A Summing Up
Derek Walcott is more than a ‘poet of exile . . . of place.’
Jun 28, 2010, Vol. 15, No. 39 • By PETER LOPATIN
In the 12-poem sequence “In Italy,” the Ligurian coast is the occasion for this meditation on memory and absolution:
In a 2002 interview with Glyn Maxwell, Walcott made these remarks about the state of contemporary poetry:
In contrast to what seems to me to be the perversely willful obscurity of much of contemporary poetry—rendered all too often in language so sparsely minimalist as to suggest that the authors are allergic to words—Walcott revels in the expressive possibilities that English offers the astute poet, and in the language’s capacity for both rich metaphorical expression and historical and artistic allusion. Although he is acutely aware of British colonial history and its attendant dislocations and injustices—a legacy often thematized in his poetry—Walcott has no inclination whatever to throw off the poetic conventions of the colonizers’ language. Rather, he wisely appropriates those conventions to his own uses, freely plundering the metaphorical and prosodic resources that the English language offers, all to the great benefit of his readers.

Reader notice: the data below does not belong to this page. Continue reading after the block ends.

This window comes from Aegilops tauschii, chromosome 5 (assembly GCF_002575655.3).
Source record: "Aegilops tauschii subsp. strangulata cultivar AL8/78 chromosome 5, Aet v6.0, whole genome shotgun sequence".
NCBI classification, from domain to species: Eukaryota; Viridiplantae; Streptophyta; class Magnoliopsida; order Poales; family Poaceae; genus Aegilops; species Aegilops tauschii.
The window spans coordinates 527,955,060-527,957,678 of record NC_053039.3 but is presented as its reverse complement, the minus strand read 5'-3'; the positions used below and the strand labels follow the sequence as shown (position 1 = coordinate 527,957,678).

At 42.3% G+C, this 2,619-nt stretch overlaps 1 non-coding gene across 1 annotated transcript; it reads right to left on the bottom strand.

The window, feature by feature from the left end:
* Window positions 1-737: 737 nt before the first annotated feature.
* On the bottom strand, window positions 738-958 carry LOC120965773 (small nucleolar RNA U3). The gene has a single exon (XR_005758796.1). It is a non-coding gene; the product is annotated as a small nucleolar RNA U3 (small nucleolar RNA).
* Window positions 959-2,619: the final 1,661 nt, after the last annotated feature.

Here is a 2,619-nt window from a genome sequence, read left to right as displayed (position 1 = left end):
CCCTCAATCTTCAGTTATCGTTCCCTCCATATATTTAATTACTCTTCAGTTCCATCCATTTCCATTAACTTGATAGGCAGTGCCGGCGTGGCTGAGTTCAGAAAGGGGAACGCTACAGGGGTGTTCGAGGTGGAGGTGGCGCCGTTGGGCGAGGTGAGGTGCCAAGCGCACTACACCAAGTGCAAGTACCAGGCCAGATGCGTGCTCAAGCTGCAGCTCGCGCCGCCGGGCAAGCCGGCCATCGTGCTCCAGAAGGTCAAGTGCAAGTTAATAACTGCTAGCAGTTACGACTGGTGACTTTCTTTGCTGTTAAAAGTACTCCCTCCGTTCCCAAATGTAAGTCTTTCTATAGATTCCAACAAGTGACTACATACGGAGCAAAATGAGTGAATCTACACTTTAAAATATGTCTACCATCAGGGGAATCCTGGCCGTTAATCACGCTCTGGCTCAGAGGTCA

I share Walcott’s concern over the future of poetry, but it is evident that his own gifts as a poet have not withered but grown. And if—as the white egrets teach—“the perpetual ideal is astonishment,” then the sense of astonishment that pervades White Egrets offers lovers of fine poetry reason for hope.
Peter Lopatin teaches at the University of Connecticut at Stamford.
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